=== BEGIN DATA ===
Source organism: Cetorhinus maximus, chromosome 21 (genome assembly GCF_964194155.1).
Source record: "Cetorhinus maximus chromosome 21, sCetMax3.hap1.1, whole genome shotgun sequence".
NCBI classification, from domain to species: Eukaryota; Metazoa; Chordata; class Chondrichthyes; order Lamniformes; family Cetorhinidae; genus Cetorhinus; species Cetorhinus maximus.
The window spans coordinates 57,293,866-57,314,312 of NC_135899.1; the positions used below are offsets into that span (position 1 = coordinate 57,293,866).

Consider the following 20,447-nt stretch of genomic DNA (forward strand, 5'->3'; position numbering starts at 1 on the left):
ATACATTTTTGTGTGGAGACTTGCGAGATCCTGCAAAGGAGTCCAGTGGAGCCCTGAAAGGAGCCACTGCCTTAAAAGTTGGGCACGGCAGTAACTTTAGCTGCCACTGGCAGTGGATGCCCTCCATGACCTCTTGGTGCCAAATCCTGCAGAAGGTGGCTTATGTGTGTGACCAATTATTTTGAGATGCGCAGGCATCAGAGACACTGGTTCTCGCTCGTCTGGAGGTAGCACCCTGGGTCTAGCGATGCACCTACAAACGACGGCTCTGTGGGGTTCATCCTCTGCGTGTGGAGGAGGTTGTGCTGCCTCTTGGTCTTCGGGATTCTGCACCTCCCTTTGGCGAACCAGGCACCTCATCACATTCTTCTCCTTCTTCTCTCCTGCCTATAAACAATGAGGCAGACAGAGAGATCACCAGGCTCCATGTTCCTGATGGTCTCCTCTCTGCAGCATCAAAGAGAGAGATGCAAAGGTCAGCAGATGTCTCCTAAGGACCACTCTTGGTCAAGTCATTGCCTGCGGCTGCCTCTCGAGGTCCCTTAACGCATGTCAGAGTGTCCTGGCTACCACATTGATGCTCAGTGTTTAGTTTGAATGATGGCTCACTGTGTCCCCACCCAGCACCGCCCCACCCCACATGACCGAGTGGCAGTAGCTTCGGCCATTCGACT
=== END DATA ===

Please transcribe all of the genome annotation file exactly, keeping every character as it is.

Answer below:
Source organism: Cetorhinus maximus, chromosome 21 (genome assembly GCF_964194155.1).
Source record: "Cetorhinus maximus chromosome 21, sCetMax3.hap1.1, whole genome shotgun sequence".
NCBI classification, from domain to species: Eukaryota; Metazoa; Chordata; class Chondrichthyes; order Lamniformes; family Cetorhinidae; genus Cetorhinus; species Cetorhinus maximus.
The window spans coordinates 57,293,866-57,314,312 of NC_135899.1; the positions used below are offsets into that span (position 1 = coordinate 57,293,866).

Consider the following 20,447-nt stretch of genomic DNA (forward strand, 5'->3'; position numbering starts at 1 on the left):
ATACATTTTTGTGTGGAGACTTGCGAGATCCTGCAAAGGAGTCCAGTGGAGCCCTGAAAGGAGCCACTGCCTTAAAAGTTGGGCACGGCAGTAACTTTAGCTGCCACTGGCAGTGGATGCCCTCCATGACCTCTTGGTGCCAAATCCTGCAGAAGGTGGCTTATGTGTGTGACCAATTATTTTGAGATGCGCAGGCATCAGAGACACTGGTTCTCGCTCGTCTGGAGGTAGCACCCTGGGTCTAGCGATGCACCTACAAACGACGGCTCTGTGGGGTTCATCCTCTGCGTGTGGAGGAGGTTGTGCTGCCTCTTGGTCTTCGGGATTCTGCACCTCCCTTTGGCGAACCAGGCACCTCATCACATTCTTCTCCTTCTTCTCTCCTGCCTATAAACAATGAGGCAGACAGAGAGATCACCAGGCTCCATGTTCCTGATGGTCTCCTCTCTGCAGCATCAAAGAGAGAGATGCAAAGGTCAGCAGATGTCTCCTAAGGACCACTCTTGGTCAAGTCATTGCCTGCGGCTGCCTCTCGAGGTCCCTTAACGCATGTCAGAGTGTCCTGGCTACCACATTGATGCTCAGTGTTTAGTTTGAATGATGGCTCACTGTGTCCCCACCCAGCACCGCCCCACCCCACATGACCGAGTGGCAGTAGCTTCGGCCATTCGACT